[rabbitmq-discuss] AMQP authentication with RabbitMQ
darien at kindlund.com
Mon Jul 20 21:37:14 BST 2009
>> Couple of basic questions:
>> 1) So, for reference, would we call this AMQPS, AMQP-SSL, or SAMPQ ?
> Does it have to have a name?
Well, AMQP over SSL is a little long; plus, I assume IANA will want a
protocol name if you're going to make 5672 (amqp) and 5673 (amqps) in
/etc/services as standards.
>> 2) Are you planning on supporting CRLs and/or OCSP for certificate
>> 3) Can we specify the cipher strength?
> We support whatever the Erlang SSL implementation supports. See
> http://www.erlang.org/doc/man/new_ssl.html for details. That's a moving
> target, and ATM the answers to the above are 'no' and 'yes'.
Okay, gotcha. #2 wasn't a hard requirement, I was just more
interested to see if it was on anyone's radar.
>> 4) Okay once SSL is supported natively, do you think a future version
>> of RabbitMQ would be able to map particular subjectDNs to existing
>> username/password credentials? It would be really nice if clients
>> could authenticate with only client certs and nothing else.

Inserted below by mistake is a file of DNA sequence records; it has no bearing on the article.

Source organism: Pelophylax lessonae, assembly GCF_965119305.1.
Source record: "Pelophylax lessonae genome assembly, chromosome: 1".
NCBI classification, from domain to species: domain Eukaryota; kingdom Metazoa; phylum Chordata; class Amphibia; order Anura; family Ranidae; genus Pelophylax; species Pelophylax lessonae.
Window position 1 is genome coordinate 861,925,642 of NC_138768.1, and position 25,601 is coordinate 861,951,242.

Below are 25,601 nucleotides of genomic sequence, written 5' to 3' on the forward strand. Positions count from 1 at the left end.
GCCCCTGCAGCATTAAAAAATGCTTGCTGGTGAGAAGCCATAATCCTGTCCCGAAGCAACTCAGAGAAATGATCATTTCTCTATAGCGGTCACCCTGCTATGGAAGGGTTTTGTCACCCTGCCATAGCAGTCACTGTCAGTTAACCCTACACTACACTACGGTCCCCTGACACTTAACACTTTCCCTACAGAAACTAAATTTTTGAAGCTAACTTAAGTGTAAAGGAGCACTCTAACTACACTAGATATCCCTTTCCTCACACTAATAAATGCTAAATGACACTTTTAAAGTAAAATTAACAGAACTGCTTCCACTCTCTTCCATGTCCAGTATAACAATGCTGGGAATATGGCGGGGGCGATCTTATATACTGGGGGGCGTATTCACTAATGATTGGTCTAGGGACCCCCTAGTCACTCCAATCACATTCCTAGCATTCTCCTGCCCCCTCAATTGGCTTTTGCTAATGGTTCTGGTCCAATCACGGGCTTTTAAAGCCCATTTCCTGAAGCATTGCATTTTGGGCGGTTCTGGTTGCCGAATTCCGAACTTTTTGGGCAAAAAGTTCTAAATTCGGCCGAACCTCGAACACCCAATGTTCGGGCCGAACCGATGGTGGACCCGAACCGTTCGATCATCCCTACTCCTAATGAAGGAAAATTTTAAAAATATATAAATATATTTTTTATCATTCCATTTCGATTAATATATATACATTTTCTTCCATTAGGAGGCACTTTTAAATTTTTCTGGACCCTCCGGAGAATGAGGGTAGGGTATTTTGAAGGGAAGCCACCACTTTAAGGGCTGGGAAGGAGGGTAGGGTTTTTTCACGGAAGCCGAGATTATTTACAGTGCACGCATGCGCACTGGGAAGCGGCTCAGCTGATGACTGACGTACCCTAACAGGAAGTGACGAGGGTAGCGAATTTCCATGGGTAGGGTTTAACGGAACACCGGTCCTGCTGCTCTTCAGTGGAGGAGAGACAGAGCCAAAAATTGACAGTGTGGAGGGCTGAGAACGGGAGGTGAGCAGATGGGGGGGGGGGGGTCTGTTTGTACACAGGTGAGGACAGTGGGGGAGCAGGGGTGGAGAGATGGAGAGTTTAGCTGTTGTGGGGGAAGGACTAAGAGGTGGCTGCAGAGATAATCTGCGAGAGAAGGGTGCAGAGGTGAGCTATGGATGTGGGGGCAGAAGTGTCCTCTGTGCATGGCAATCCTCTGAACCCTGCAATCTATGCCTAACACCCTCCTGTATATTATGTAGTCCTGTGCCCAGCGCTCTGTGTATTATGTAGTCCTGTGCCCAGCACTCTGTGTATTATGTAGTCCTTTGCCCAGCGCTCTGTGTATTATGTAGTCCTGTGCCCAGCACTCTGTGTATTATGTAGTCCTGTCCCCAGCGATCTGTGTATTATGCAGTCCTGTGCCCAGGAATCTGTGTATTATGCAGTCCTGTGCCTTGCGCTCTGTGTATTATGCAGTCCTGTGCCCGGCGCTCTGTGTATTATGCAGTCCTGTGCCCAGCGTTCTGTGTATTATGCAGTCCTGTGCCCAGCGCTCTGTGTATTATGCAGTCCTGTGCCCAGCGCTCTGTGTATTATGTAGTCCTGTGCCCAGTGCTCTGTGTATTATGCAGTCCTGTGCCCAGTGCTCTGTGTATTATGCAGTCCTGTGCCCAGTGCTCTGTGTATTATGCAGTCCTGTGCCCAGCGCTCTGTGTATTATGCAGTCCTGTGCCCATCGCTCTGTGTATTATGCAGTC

>> I'm guessing #4 may actually break the existing AMQP spec, since we're
>> talking about bypassing username/password authentication. If that's
>> the case, I'm not sure if you typically wait for the spec to get
>> ratified before implementing any experimental features, such as this.
> AMQP has some built-in support for negotiating different security
> mechanisms, so your latter concern isn't an issue. Making the necessary
> changes at the server and client end would take some time, but it shouldn't
> be a big job. Perhaps this is something you could have a stab at yourself
> once the new SSL support has landed?
Depends. I'm not an erlang expert by any means; I'm currently working
on integrating some erlang supervisory code. Assuming I can grok the
syntax and language, I could take a stab at this later on. A change
like this would probably also mean digging through the nmesia DB
schema, as the mappings would probably have to reside there (wherever
the username/passwords are stored).
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